A stitch in time saves nine Taking care of problems before they become worse will save time and resources.

Example: A stitch in time saves nine, so I repaired the small hole in my shirt immediately.

Bite off more than you can chew To take on a task that is way too big.

Example: He bit off more than he could chew when he agreed to manage three projects at the same time.

Cross that bridge when you come to it Deal with a problem if and when it becomes necessary, not before.

Example: Let’s not worry about that issue now; we’ll cross that bridge when we come to it.

Cry over spilt milk To be upset about things that have already happened and cannot be changed.

Example: There’s no use crying over spilt milk; what’s done is done.

Cut to the chase To get to the point without wasting time.

Example: I’m in a hurry, so could you cut to the chase and tell me what you want?

Hit the hay To go to bed.

Example: It’s been a long day, so I’m going to hit the hay.

It’s raining cats and dogs It’s raining very hard.

Example: You should wait to leave until the storm lets up; it’s raining cats and dogs out there!

Jump on the bandwagon To join a popular activity or trend.

Example: When I saw how much fun everyone was having, I decided to jump on the bandwagon and try skiing too.

Let sleeping dogs lie To avoid bringing up an old problem.

Example: It’s best to let sleeping dogs lie and not bring up our past disagreements.

More than meets the eye There is more to something than it first appears.

Example: This case seems simple, but there is more than meets the eye.

Not playing with a full deck Someone who lacks intelligence.

Example: He says such strange things; I sometimes wonder if he’s not playing with a full deck.

Old Idioms by Topics

Weather Idioms

Save for a rainy day

  • To reserve something, usually money, for a time when it might be needed unexpectedly.
  • Even though he loves to spend money on gadgets, he makes sure to save for a rainy day.

Under the weather

  • Feeling ill or sick.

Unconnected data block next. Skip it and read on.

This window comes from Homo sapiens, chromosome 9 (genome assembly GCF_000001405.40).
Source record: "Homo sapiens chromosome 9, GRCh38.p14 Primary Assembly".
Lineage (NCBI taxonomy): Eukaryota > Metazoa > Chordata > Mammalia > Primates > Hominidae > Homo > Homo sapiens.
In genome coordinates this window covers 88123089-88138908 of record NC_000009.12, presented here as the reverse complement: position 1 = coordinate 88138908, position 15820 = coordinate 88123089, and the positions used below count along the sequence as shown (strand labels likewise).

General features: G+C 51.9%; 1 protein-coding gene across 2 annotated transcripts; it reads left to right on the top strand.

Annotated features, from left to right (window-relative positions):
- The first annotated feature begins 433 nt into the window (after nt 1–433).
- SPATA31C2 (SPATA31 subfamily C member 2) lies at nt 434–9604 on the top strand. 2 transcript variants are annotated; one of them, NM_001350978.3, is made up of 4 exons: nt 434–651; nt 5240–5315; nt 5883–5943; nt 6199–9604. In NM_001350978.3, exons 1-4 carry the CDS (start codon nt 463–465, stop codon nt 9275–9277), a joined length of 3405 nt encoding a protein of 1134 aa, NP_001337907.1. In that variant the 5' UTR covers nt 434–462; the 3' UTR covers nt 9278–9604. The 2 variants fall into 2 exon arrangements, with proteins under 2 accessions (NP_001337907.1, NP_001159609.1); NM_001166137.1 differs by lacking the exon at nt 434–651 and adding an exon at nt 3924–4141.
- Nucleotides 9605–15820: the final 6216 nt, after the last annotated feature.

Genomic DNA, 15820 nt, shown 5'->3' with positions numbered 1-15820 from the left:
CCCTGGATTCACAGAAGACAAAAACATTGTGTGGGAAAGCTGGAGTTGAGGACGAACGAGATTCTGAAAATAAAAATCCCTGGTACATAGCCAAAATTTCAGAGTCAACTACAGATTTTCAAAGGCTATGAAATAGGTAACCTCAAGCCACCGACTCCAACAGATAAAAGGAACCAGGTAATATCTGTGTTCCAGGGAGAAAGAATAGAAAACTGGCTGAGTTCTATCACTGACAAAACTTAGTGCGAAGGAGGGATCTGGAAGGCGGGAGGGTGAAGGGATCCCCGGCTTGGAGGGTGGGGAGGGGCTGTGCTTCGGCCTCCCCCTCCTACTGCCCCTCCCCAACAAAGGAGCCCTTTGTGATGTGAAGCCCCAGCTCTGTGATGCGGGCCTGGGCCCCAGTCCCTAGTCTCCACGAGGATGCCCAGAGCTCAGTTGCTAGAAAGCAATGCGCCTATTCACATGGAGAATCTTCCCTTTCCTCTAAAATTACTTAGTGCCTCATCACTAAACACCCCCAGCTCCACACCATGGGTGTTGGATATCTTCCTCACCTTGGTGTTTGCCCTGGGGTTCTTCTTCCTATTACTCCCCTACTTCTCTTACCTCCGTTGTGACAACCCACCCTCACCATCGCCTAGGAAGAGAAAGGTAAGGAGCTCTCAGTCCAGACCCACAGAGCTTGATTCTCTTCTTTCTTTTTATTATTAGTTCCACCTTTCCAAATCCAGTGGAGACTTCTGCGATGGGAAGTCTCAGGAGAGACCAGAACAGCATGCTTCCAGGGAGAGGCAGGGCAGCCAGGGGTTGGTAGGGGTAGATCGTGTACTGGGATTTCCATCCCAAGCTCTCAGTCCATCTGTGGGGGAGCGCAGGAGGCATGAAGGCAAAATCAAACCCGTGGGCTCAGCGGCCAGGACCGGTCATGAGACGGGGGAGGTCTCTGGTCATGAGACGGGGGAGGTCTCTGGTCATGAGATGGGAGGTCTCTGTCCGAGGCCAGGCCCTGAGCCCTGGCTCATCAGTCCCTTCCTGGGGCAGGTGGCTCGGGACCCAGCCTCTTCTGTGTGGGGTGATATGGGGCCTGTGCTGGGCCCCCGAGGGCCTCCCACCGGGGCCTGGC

• I won’t be coming to work today; I’m feeling a bit under the weather.

Chase rainbows

  • To pursue unrealistic or fanciful goals.
  • He’s always coming up with new schemes to get rich quickly, but I think he’s just chasing rainbows.

Every cloud has a silver lining

  • There is something good in every bad situation.
  • Even though I broke my leg, I got to read all the books I had on my shelf. I guess every cloud has a silver lining.

When it rains, it pours

  • Problems or difficulties tend to follow each other in rapid succession or to arrive all at the same time.
  • First, the car broke down, and then I lost my keys. It’s true what they say: when it rains, it pours.

Learn more: Weather Idioms

Time Idioms

In the nick of time

  • Just in time; at the last possible moment.
  • She submitted her assignment right in the nick of time.

Kill two birds with one stone

  • To accomplish two different tasks in a single action.
  • By studying on the treadmill, he managed to kill two birds with one stone.

Once in a blue moon

  • Something that happens very rarely.
  • I don’t usually eat out, but once in a blue moon, I’ll visit a nice restaurant.

Time flies when you’re having fun

  • Time seems to pass quickly when one is enjoying oneself.
  • I can’t believe the party is over already, time flies when you’re having fun!

Against the clock

  • Rushed and short on time to complete something.
  • We were working against the clock to finish the project before the deadline.

Discover more: Time Idioms

Money Idioms

Break the bank

  • To be very expensive or costly.
  • I’d love to buy a new car, but it might break the bank.

Put your money where your mouth is

  • To back up one’s words with action, often involving spending money.
  • If you really believe in this charity, you should put your money where your mouth is and make a donation.

A penny for your thoughts

  • A way of asking someone what they are thinking about.
  • You’ve been quiet all evening—a penny for your thoughts?

Money doesn’t grow on trees

  • Used to tell someone to be careful how much money they spend because there is only a limited amount.
  • I can’t afford to buy a new phone right now—money doesn’t grow on trees, you know.

Pay through the nose:

  • To pay a very high price for something, often more than it’s worth.
  • Since it was a last-minute ticket, I had to pay through the nose for it.

Explore more: Money Idioms

Love and Relationships Idioms

Wear your heart on your sleeve

  • To openly and freely express your emotions.
  • He’s always shared his feelings openly, happy to wear his heart on his sleeve.

Tie the knot

  • To get married.
  • After dating for five years, they finally decided to tie the knot.

A match made in heaven

  • A relationship in which the two people are great together or suit each other perfectly.
  • The way they look at each other, you can tell they’re a match made in heaven.

Mend fences

  • To improve or repair a relationship that has been damaged by an argument or disagreement.
  • I need to mend fences with my sister after our disagreement last week.

Kiss and make up

  • To reconcile and become friendly again after a fight or argument.
  • They argue frequently, but they always kiss and makeup quickly.

Find more: Love Idioms